A Health and Safety Executive (HSE) position statement on night work cancer risks has been dismissed as ‘nonsense’ by leading occupational cancer experts.
Since a 2016 study backed by the UK health and safety regulator HSE and Cancer Research UK (CRUK) concluded the classification of night work as a cause of breast cancer was ‘no longer justified’, both organisations have stuck by this conclusion.
However, an international expert working group convened in 2019 by the UN’s International Agency for Research on Cancer (IARC) confirmed not only the previous ‘probable’ breast cancer rating for night work, it added prostate, colon and rectal cancers to the work-related associations.
Questioned by Hazards magazine on IARC’s new findings, published in a June 2020 IARC monograph, an HSE spokesperson said: “HSE’s position on this matter remains unchanged.” HSE added: “The IARC review highlighted the challenges in measuring the potential effects of night shift work whilst taking into account other cancer risk factors when performing research studies, and that large-scale studies may not necessarily be able to provide the appropriate evidence to clarify if there is a causal link between night shift work and cancer.”
However, Eva Schernhammer, a Harvard Medical School expert who was on the IARC working group, described the HSE responses as “pretty stunning” and “difficult for me to reconcile.”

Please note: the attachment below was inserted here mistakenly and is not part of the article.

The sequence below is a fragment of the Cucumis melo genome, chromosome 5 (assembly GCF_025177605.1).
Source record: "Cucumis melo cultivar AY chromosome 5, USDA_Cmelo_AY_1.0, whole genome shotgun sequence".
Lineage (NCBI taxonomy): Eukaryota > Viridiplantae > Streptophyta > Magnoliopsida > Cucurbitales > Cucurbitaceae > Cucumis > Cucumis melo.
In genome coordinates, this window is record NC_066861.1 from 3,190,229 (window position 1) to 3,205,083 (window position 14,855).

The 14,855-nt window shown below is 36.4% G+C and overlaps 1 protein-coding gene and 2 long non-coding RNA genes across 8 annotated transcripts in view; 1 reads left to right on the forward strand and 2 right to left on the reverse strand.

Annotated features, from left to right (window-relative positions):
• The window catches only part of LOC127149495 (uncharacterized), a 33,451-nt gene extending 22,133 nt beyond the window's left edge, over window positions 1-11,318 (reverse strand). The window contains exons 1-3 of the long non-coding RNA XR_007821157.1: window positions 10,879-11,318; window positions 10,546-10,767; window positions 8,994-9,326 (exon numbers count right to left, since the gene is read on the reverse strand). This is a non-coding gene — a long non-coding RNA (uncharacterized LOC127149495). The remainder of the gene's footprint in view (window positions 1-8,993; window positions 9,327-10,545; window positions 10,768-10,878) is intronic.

She added that HSE’s comments on the research challenges were “such nonsense! It was the study that they funded, that should not have been conducted at the first place given the limited information it allowed to draw – underpowered, too short follow-up, women long out of night work given their age. But clearly there are other large-scale studies which very much were able to 1) take into account other cancer risk factors; and 2) were very much able to provide the appropriate evidence.”
CRUK also stood by the earlier research findings. CRUK’s Amy Hirst told Hazards the IARC review involving top cancer scientists from round the world was “interesting,” but added “there haven’t been any major changes to what we know since IARC’s last review.”
Danish Cancer Society researcher Johnni Hansen, who was also on the IARC expert group, described Hirst’s comments as “arrogant and conservative, scientifically not correct, and in contradiction of international expert evaluations,” including both IARC reviews.
In addition to the IARC monograph, he pointed to a 2018 report from the US government’s Office of the Report on Carcinogens (ROC/NTP) which concluded different night work circumstances were either ‘known’ or could be ‘reasonably anticipated’ to cause cancer in humans.
Schernhammer said the CRUK comments were in “direct contravention” of the facts.
Night work has risen to record levels in the UK. Around 3.25 million people – more than 1 in 9 workers – work in Britain’s night-time economy. ‘In the dark’, the new Hazards magazine report on the controversy, concluded: “As HSE sits on the sidelines, the known at-risk group of night workers it is ignoring has just increased by at least 2 million and could equate to several hundred extra work-related cancers each year.”